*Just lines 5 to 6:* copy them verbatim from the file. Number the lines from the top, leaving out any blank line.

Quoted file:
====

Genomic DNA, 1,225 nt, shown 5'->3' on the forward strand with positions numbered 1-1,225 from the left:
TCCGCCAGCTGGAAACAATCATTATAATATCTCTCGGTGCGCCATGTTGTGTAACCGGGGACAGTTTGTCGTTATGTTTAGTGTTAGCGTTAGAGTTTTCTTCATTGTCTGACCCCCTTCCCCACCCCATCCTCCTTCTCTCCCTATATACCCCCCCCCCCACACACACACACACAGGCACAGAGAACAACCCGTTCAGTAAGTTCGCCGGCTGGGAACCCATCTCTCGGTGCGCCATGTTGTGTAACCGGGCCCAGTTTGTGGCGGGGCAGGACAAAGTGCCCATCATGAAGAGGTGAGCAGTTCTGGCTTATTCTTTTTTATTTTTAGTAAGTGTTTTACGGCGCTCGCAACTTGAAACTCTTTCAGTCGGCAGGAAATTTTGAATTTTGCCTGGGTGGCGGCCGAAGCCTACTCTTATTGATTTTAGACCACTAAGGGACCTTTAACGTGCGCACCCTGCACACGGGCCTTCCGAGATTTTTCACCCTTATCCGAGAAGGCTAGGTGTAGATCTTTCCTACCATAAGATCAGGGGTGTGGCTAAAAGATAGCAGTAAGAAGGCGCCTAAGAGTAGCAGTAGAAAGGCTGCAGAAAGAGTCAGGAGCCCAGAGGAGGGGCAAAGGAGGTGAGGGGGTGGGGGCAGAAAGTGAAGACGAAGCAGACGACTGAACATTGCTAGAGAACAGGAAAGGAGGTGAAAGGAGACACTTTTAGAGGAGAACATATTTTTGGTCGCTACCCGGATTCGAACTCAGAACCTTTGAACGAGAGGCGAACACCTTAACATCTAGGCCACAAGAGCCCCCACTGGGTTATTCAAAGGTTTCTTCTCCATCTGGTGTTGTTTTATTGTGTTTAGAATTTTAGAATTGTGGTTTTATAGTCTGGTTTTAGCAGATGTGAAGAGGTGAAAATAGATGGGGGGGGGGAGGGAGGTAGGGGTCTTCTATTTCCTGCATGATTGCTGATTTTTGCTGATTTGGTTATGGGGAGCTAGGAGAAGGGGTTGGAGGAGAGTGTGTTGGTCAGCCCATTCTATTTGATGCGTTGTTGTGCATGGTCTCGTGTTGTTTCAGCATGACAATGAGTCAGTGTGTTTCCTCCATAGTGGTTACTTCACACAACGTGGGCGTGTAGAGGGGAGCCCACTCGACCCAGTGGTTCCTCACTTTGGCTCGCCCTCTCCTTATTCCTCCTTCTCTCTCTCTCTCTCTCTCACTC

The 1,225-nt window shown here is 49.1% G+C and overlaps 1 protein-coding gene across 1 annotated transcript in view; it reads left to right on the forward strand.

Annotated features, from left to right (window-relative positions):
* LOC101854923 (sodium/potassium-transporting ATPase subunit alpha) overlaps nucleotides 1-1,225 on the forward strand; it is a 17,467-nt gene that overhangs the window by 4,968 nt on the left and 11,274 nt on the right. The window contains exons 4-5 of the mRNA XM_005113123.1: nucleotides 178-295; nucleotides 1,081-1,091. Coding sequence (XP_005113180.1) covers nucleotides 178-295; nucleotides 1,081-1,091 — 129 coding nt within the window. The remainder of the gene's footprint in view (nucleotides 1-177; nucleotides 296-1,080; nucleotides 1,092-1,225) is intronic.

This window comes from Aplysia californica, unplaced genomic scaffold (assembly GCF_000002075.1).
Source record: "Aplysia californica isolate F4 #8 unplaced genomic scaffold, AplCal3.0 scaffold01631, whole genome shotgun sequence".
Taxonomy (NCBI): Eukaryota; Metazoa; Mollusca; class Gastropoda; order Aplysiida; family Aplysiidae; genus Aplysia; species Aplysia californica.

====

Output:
* LOC101854923 (sodium/potassium-transporting ATPase subunit alpha) overlaps nucleotides 1-1,225 on the forward strand; it is a 17,467-nt gene that overhangs the window by 4,968 nt on the left and 11,274 nt on the right. The window contains exons 4-5 of the mRNA XM_005113123.1: nucleotides 178-295; nucleotides 1,081-1,091. Coding sequence (XP_005113180.1) covers nucleotides 178-295; nucleotides 1,081-1,091 — 129 coding nt within the window. The remainder of the gene's footprint in view (nucleotides 1-177; nucleotides 296-1,080; nucleotides 1,092-1,225) is intronic.

This window comes from Aplysia californica, unplaced genomic scaffold (assembly GCF_000002075.1).